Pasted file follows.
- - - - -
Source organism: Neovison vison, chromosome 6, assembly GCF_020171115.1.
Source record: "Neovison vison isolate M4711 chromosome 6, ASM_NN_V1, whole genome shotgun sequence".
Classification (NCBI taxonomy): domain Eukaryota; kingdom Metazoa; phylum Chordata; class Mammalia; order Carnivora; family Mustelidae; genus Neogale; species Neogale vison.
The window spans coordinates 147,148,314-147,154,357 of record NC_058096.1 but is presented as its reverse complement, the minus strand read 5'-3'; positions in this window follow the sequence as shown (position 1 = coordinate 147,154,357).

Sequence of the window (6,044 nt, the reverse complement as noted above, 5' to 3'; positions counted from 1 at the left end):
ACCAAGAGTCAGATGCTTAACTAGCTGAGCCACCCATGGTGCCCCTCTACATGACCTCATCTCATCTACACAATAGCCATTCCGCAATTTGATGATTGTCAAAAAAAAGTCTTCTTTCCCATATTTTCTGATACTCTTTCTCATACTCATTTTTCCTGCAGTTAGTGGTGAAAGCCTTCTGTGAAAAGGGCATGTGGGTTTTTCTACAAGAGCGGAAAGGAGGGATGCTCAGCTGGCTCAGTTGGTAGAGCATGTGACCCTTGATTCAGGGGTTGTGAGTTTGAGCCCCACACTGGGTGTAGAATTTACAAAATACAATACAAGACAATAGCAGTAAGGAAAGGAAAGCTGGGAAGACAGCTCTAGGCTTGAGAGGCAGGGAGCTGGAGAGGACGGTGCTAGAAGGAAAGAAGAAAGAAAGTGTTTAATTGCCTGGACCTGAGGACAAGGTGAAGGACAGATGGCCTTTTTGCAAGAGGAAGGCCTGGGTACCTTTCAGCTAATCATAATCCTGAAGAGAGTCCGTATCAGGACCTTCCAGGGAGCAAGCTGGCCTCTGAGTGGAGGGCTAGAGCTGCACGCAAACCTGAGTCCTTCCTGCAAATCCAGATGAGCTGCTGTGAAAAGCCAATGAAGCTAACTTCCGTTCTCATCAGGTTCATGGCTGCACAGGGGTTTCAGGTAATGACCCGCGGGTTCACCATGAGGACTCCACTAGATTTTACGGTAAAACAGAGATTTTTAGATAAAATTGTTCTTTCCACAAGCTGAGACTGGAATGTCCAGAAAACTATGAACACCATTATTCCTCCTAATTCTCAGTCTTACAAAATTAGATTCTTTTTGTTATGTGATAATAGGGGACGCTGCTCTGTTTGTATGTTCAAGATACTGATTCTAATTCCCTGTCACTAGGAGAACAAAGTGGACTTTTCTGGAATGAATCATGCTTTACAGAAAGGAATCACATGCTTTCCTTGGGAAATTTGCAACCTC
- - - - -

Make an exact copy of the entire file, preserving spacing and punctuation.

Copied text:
Source organism: Neovison vison, chromosome 6, assembly GCF_020171115.1.
Source record: "Neovison vison isolate M4711 chromosome 6, ASM_NN_V1, whole genome shotgun sequence".
Classification (NCBI taxonomy): domain Eukaryota; kingdom Metazoa; phylum Chordata; class Mammalia; order Carnivora; family Mustelidae; genus Neogale; species Neogale vison.
The window spans coordinates 147,148,314-147,154,357 of record NC_058096.1 but is presented as its reverse complement, the minus strand read 5'-3'; positions in this window follow the sequence as shown (position 1 = coordinate 147,154,357).

Sequence of the window (6,044 nt, the reverse complement as noted above, 5' to 3'; positions counted from 1 at the left end):
ACCAAGAGTCAGATGCTTAACTAGCTGAGCCACCCATGGTGCCCCTCTACATGACCTCATCTCATCTACACAATAGCCATTCCGCAATTTGATGATTGTCAAAAAAAAGTCTTCTTTCCCATATTTTCTGATACTCTTTCTCATACTCATTTTTCCTGCAGTTAGTGGTGAAAGCCTTCTGTGAAAAGGGCATGTGGGTTTTTCTACAAGAGCGGAAAGGAGGGATGCTCAGCTGGCTCAGTTGGTAGAGCATGTGACCCTTGATTCAGGGGTTGTGAGTTTGAGCCCCACACTGGGTGTAGAATTTACAAAATACAATACAAGACAATAGCAGTAAGGAAAGGAAAGCTGGGAAGACAGCTCTAGGCTTGAGAGGCAGGGAGCTGGAGAGGACGGTGCTAGAAGGAAAGAAGAAAGAAAGTGTTTAATTGCCTGGACCTGAGGACAAGGTGAAGGACAGATGGCCTTTTTGCAAGAGGAAGGCCTGGGTACCTTTCAGCTAATCATAATCCTGAAGAGAGTCCGTATCAGGACCTTCCAGGGAGCAAGCTGGCCTCTGAGTGGAGGGCTAGAGCTGCACGCAAACCTGAGTCCTTCCTGCAAATCCAGATGAGCTGCTGTGAAAAGCCAATGAAGCTAACTTCCGTTCTCATCAGGTTCATGGCTGCACAGGGGTTTCAGGTAATGACCCGCGGGTTCACCATGAGGACTCCACTAGATTTTACGGTAAAACAGAGATTTTTAGATAAAATTGTTCTTTCCACAAGCTGAGACTGGAATGTCCAGAAAACTATGAACACCATTATTCCTCCTAATTCTCAGTCTTACAAAATTAGATTCTTTTTGTTATGTGATAATAGGGGACGCTGCTCTGTTTGTATGTTCAAGATACTGATTCTAATTCCCTGTCACTAGGAGAACAAAGTGGACTTTTCTGGAATGAATCATGCTTTACAGAAAGGAATCACATGCTTTCCTTGGGAAATTTGCAACCTC